duties of stewardship. However it should be noted that such a
commitment is influenced by a complex array of factors
including social, cultural, political, organizational, financial and
legal as well as technical issues.”

Patel, Coles, Giaretta, Rankin, and McIlwrath, 2009
10
Terms Related to Digital Curation
Data
Curation
Data Management
Digital Archiving
Digital Libraries
Digital Preservation
Digital Stewardship
Use the language of your audience
What we do is as important as what it’s called
11
Activities Related to Digital Curation
■ Care
of physical media
■ Computer-supported cooperative work
(CSCW)
■ Data Management
■ Digital archiving
■ Digital forensics & data recovery
■ Management of information systems (MIS)
■ Standards development
Source: C. Lee
12
Professions Related to Digital Curation
■ Art
& museum curation
■ Biocuration
■ Institutional & manuscripts archivists
■ Lawyers & auditors
■ Librarianship (esp. digital)
■ Physical science data archives
■ Social science data archives
Source: C. Lee
13
Research Related to Digital Curation
■ Cyberinfrastructure
and eScience
■ Hardware & software interoperability
■ Medical information (e.g. health records,
imaging, informatics)
■ Research on documents & document-centric
computing
Source: C. Lee
14
Digital Curation
+
Archival Records
Electronic Records Management
15
Building Blocks for Digital Curation Programs
1.
2.
3.
4.
5.
6.
7.
8.
9.
10.
11.
12.
13.
Conceptual frameworks
Organizational infrastructure
Technological infrastructure
Resource framework
Policy framework
Roles & responsibilities
Stakeholders
Content characteristics
Standards
Holistic workflows
Strategy & planning
Outreach & advocacy
Ongoing evaluation
16
1. Conceptual Frameworks
Community Documents and Standards
Models
 DPOE (Digital Preservation Outreach and Education)
 Electronic Records Lifecycle Specification (ERLS)
 DCC Curation Lifecycle Model
 Digital Preservation Three-legged Stool (Kenney and
McGovern, 2003)
Standards
 Trusted Digital Repositories 2002 (TDR)
 Open Archival Information System (OAIS) Reference Model
 ISO Trustworthy Digital Repositories Audit and Certification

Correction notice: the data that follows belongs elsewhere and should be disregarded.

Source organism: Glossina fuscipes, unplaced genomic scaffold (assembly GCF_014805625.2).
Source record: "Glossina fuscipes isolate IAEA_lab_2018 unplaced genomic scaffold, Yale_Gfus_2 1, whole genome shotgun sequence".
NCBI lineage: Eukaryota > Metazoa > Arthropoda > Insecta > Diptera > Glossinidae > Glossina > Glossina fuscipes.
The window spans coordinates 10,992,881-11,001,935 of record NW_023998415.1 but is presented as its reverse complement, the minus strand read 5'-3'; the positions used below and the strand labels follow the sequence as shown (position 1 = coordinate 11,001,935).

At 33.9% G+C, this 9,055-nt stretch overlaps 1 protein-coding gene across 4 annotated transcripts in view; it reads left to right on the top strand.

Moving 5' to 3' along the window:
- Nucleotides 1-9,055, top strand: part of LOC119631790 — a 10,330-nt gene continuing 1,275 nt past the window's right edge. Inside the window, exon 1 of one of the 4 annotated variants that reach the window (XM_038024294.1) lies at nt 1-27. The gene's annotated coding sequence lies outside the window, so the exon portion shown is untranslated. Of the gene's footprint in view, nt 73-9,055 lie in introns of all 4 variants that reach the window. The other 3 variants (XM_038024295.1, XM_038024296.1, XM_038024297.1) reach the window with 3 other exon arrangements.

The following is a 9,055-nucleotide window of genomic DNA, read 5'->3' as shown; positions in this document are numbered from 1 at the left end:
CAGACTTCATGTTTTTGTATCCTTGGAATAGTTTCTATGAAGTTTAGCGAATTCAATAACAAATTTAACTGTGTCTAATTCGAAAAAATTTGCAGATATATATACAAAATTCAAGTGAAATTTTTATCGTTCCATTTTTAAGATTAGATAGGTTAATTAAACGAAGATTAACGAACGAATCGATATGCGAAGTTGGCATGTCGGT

2012
17
Digital Preservation Outreach and
Education (DPOE) Model
 Identify
the types of digital content you have
 Select the portion of your content to be preserved
 Store your selected content for the long term
 Protect your content every day & in emergencies
 Manage content across time & technologies
 Provide access to your digital content over time
18
Electronic Records Lifecycle
Specification (ERLS)
Source: Robek et al., 1995 [reproduced Koiallka, 2003.]
19
DCC’s Digital Curation Lifecycle Model
http://www.dcc.ac.uk/docs/publications/DCCLifecycle.pdf
20
DPM Workshop’s Three-legged Stool
(how?)
(how much?)
(what?)
Adapted from: Kenney and McGovern, 2003
21
2. Organizational Infrastructure
 Best
framework is 2002 Trusted Digital Repositories
 Best
reflected in:
o
o
o
o
o
mission
policy development and implementation
long-term planning
institutional commitment
participation by Producers and Consumers
Adapted from: Kenney and McGovern, 2003
22
Attributes of a TDR
 OAIS
Compliance
 Administrative Responsibility
 Organizational Viability
 Financial Sustainability
 Technological and Procedural Suitability
 System Security
 Procedural Accountability
23
3.Technological Infrastructure
 Most
comprehensive framework: Open Archival
Information System
 OAIS
o
o
o
o
o
o
is a combination of:
hardware and software
packaging and re-packaging
network, security, and services
functions and workflow
procedures, protocols, documentation
technical and curation skills
Adapted from: Kenney and McGovern, 2003
24
OAIS Reference Model (high level)
25
Current Tools (examples)
■
■
■
■
■
■
■
Archivematica
 http://archivematica.org/wiki/index.php?title=Main_Page
ArchivesSpace
 http://archivesspace.net
BitCurator
 http://www.bitcurator.net